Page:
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Female

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Male

The green aracari (US /ˌɑːrəˈsɑːri/ ahr-ə-sahr-ee, UK /ˌɑːrəˈsɑːri/ arr-ə-sahr-ee or /ˌɑːrəˈkɑːri/ arr-ə-kahr-ee), or green araçari (Pteroglossus viridis), is a toucan, a near-passerine bird. It is found in the lowland forests of northeastern South America (the Guiana Shield), in the northeast Amazon Basin, the Guianas and the eastern Orinoco River drainage of Venezuela. At 30–40 cm. (12–16 in) long and weighing 110–160 grams (3.9–5.7 oz.), it is the smallest aracari in its range, and among the smallest members of the toucan family.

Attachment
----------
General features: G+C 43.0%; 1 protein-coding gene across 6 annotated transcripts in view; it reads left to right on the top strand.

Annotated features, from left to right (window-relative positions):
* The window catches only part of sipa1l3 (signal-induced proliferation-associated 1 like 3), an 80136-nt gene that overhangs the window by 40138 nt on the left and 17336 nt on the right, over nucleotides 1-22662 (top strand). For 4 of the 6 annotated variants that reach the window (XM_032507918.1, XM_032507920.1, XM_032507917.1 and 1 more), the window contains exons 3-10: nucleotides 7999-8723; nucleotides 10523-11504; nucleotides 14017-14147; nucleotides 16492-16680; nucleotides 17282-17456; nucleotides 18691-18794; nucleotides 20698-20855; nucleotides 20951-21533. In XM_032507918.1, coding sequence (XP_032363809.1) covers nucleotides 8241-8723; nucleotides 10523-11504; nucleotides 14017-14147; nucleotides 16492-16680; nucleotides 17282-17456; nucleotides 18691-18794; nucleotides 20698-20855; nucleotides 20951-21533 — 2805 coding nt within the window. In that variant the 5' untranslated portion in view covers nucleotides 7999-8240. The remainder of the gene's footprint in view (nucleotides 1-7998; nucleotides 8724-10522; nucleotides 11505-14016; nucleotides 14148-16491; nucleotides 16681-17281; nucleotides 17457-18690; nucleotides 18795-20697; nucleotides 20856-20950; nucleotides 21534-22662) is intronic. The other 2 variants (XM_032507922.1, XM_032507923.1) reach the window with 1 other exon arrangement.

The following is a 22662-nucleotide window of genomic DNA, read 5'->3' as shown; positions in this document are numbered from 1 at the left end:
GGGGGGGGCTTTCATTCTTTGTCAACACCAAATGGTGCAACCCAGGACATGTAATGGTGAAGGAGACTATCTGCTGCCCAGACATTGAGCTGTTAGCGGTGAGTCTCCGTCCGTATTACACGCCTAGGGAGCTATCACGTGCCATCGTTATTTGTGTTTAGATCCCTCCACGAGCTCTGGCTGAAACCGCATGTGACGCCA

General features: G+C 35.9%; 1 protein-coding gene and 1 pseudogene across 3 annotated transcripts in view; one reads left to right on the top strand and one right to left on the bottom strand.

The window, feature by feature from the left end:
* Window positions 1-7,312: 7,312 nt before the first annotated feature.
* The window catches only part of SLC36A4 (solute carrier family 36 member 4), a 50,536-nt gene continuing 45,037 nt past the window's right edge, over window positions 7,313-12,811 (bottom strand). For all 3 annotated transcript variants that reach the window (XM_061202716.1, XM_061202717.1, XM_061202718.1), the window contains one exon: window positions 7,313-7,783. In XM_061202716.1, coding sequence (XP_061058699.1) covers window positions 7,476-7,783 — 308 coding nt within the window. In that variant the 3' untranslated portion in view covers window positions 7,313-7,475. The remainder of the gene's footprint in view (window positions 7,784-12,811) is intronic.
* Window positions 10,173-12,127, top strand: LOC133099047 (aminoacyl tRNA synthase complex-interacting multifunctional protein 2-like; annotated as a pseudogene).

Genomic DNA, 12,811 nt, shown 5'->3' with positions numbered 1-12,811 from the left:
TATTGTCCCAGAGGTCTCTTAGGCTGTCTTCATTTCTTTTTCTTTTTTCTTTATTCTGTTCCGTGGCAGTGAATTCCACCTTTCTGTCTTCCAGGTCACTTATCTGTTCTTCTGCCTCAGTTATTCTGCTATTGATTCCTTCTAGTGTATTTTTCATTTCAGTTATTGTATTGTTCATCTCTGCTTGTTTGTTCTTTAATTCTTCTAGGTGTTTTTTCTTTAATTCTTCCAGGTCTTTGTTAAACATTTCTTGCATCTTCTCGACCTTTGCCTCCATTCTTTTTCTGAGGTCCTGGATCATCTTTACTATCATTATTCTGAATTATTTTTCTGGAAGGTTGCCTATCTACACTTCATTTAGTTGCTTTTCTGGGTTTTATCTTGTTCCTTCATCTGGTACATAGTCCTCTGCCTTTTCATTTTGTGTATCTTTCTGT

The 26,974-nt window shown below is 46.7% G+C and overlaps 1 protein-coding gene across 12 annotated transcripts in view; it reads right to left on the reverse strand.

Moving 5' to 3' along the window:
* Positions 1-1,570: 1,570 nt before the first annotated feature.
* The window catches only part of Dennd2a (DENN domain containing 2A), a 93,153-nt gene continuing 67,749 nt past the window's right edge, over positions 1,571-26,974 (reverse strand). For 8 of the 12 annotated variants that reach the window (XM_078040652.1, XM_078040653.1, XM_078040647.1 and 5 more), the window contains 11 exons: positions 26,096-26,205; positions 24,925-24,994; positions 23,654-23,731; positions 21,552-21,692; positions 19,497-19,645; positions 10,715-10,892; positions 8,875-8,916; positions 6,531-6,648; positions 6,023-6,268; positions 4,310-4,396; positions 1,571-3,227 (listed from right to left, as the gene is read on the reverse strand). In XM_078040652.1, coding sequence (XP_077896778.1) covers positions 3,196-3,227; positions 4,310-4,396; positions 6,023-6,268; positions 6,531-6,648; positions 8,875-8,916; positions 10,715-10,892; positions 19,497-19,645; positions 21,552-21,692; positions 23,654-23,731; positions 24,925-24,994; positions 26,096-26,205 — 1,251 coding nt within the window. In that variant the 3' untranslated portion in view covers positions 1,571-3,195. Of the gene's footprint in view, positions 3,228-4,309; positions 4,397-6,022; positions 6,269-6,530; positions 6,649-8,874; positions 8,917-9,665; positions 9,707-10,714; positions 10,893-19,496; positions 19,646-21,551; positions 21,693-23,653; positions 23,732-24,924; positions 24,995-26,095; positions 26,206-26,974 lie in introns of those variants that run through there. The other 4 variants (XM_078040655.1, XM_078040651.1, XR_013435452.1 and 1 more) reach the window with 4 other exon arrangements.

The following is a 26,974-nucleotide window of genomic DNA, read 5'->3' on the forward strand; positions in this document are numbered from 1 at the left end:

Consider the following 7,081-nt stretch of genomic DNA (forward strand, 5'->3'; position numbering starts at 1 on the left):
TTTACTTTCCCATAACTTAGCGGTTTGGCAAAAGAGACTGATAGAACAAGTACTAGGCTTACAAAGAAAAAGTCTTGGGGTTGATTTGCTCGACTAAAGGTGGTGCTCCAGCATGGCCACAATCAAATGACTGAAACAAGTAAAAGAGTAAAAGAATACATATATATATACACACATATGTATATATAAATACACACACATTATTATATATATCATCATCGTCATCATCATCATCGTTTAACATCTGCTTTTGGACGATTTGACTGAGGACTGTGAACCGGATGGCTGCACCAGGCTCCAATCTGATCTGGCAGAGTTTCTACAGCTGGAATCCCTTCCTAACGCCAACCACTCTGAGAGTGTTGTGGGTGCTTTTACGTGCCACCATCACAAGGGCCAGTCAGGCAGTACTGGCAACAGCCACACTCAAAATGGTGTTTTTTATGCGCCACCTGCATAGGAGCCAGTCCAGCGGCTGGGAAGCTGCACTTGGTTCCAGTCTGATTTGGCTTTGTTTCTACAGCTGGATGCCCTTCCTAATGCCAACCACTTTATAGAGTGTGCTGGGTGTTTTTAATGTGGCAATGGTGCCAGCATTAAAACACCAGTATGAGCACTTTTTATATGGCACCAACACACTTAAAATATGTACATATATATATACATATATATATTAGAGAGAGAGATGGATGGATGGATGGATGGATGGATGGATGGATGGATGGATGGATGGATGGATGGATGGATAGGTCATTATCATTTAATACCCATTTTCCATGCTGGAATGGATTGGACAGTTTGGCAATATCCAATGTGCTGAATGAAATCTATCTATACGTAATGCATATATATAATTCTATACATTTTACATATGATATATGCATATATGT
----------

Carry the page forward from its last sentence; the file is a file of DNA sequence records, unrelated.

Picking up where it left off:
The species is named for the green feathers covering its back. Males' crowns are black, while females' are reddish-brown.

Its diet consists mostly of fruit, including the fruits of Cecropia trees and the palm Oenocarpus bacaba. The serrated edges of the green aracari's large bill help the bird to grip and gather fruit. Insects are also an occasional part of the diet, giving the birds protein.

Breeding occurs from February to June. It nests in tree cavities, producing 2–4 white eggs. The parents cooperate in rearing their young.

In captivity it is the most frequently bred member of the toucan family and is the most popular as a tame hand-fed pet. It requires a large cage and toys to prevent boredom due to its active nature, and a high-fruit diet. When all these requirements are met it is an affectionate companion for many years.